showing the house

Getting a new house is exciting. Selling your old one, not so much. In the middle of Bumby’s nightmarish illness, we had to show the house.  Which means it had to be spotlessly clean, and we had to regularly leave it empty for one-hour intervals.  Empty of humans and dogs, that is.

The house went on the market on Wednesday, and we had a broker open house and a showing on Thursday. It was easy to be out of the house for these, because we were at the ER all day.  Friday it was just me and the Bumby. We had showings at 9:30, 1:30 and 4.

For the 9:30 showing, I packed up Bumby and the dog, and we went to a local coffee house for some breakfast. The dog stayed in the car while Bumby ate 1/4 of my bagel and 3/4 of his napkin, all the while rejecting his oatmeal and bananas. We went home, he took a great nap, and we had some lunch.  It was 12:45.  The day was going swimmingly. I decided that for the second showing, I would take dog and baby for a nice long walk.

At 1, I decided it was time to start packing us up to go, since it can sometimes take a while and there was a little mess in the basement where we had been playing.

At 1:02, Bumby explosively pooped.  I scooped him up, went up to his room, and laid him gently on his changing table. He started thrashing around like a fish out of water, screaming MAMA NO NO NO.  I guess he did not want to be changed just then. In theory I would respect his agency over his body and wait a little before trying again, but, you know. Real estate, etc. I took off the poopy diaper and he smeared his poopy butt on the wall. Of the house we are trying to sell.  I wipe him clean-ish and put him down, praying he does not pee on the carpet while I clean the shit off the wall.  He does not. I pick him back up and put a diaper on while he is standing (I don’t know why he likes this better) then put on pants, socks, shoes, and a jacket.  Off we go!

Not so fast. While I have been doing this, the dog has decided to shred a piece of plastic toast from the kitchen set all over the basement floor.  I put the leash on the dog and set dog and baby near the garage door. Normally holding the leash and “walking the dog” will occupy Bumby for at least 20 minutes. I run down the three steps into the basement and start picking up the toast pieces from under the coffee table.  I hear “Mama!” and look up to see Bumby heading for me, sans dog.  I race over to him as he heads for the three steps, and catch him BY THE FACE as he falls forward down them.  I shove the toast pieces into my pocket and shove Bumby in the stroller. He is screaming, and the dog is now barking to show how upset she is that I am bothering her puppy.  I race up the stairs and grab a dog-poop bag, and off we go.  It is 1:28.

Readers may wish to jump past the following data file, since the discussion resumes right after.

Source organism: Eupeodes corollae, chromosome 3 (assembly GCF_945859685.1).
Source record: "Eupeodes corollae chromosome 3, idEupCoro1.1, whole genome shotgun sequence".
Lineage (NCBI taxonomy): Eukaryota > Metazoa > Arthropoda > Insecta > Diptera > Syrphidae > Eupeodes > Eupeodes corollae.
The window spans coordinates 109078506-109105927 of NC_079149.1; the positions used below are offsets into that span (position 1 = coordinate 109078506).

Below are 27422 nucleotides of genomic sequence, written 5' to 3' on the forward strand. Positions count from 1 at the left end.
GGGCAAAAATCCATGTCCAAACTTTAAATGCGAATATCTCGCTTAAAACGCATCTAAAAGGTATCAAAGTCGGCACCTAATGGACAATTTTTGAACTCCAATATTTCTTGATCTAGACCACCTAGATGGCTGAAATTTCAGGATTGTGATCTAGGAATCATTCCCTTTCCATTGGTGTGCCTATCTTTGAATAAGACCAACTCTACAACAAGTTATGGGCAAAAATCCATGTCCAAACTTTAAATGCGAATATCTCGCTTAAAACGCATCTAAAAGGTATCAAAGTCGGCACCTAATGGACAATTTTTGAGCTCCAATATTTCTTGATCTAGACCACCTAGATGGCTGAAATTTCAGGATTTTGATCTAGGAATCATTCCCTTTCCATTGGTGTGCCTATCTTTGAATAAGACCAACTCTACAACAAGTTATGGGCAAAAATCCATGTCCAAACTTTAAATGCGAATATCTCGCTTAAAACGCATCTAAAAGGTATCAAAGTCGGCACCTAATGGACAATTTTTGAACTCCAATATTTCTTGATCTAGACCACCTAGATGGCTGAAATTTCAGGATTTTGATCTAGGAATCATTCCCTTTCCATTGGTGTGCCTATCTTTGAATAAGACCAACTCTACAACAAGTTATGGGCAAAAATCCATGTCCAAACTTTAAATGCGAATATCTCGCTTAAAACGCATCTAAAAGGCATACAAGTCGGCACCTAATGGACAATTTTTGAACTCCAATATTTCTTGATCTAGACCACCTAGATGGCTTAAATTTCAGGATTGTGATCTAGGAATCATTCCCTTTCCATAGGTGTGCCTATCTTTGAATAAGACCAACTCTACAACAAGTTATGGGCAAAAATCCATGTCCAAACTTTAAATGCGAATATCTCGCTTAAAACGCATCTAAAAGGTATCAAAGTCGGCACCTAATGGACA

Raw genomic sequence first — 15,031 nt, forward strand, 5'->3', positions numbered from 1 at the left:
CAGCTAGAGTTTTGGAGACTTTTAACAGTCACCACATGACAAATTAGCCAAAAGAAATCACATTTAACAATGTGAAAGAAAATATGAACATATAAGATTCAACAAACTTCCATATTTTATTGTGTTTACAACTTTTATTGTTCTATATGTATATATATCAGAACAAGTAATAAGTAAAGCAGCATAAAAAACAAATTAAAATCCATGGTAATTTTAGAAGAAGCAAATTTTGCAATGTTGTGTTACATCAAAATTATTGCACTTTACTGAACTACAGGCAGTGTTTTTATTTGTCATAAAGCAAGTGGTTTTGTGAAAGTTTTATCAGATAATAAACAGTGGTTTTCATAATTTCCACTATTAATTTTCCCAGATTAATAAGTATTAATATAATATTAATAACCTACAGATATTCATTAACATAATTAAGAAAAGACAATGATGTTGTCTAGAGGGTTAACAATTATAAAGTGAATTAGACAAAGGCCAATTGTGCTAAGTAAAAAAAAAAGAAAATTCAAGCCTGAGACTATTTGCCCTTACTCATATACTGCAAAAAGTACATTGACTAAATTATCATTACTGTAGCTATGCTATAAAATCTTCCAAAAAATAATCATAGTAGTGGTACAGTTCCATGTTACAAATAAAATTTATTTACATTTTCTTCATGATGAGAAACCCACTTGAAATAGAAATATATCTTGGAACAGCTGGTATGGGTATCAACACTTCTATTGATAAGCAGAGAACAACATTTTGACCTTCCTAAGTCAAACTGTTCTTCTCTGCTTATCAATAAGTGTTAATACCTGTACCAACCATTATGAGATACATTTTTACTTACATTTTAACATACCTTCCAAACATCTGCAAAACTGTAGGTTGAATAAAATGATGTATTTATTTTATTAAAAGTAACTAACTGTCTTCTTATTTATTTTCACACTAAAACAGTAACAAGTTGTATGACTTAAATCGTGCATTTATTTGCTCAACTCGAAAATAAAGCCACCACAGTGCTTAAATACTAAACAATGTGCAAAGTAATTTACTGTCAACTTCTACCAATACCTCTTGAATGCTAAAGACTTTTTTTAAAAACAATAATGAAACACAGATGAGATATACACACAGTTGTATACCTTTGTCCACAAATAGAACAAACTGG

I am covered in sweat, Bumby is screaming, and the dog is pooping on the neighbor’s yard when the people pull up to look at our house. I pretend I do not see them or live there, and proceed to walk my little trio down the block.

We walk, and walk, and walk. I am exhausted and want to stop, so when I decide it has been a respectable amount of time, I start to head back to our house. The dog has actually pooped SEVEN TIMES on this walk, and I have only one bag so I have to keep opening it up and putting more poop in it and then tying it shut again. I am so tired of poop by the end of this walk.  The dog gets super excited by the thought of going home, and starts to pull on the leash and kill it like it’s a snake. She is extremely fierce.  So fierce, in fact, that she snaps the retractable leash. There is about a 12-inch piece of leash dangling from her collar, and I am holding the useless handle in my hand.  She decides it’s time to go home and starts racing for our house. Bumby starts crying again, because Where is the dog going?

I get her back with a fistful of treats and grab the leash end. I have to walk bent over and steer the stroller with one hand.  The people are still in our house.  I am standing across from it with a dog on a one-foot leash and a crying baby.  It starts to snow.  I give up and put the dog into the car, then Bumby into his carseat. We are going to get gas, I decide.  This is a great use of time. Multi-tasking!  I pray that I can get them both inside before the buyers come out and see the disheveled lady with the loud creatures and decide it’s too rough of a neighborhood.

We get gas.  They are still in our house. We drive by the new house to say hi. They are still in our house. I circle the block a few times. They are still in our house.  They stayed for an hour and fifteen minutes. Our house is not that big, y’all. What were they doing in there for an hour and fifteen minutes?  They finally leave, and I look back to discover that in the last 90 seconds of driving around my neighborhood, Bumby has fallen asleep.  I put the dog in the house, and go take a nap in the car with him.

For the 4:00 showing, I turned up at my friend’s house unannounced with a dog and a baby and said, “Hi. We’re only going to stay an hour or so. Do you have anything to drink?”


3 thoughts on “showing the house

  1. When we were selling our house last round, getting the dogs out was a nightmare. I cannot imagine adding a baby to that. I hope it sells quick!

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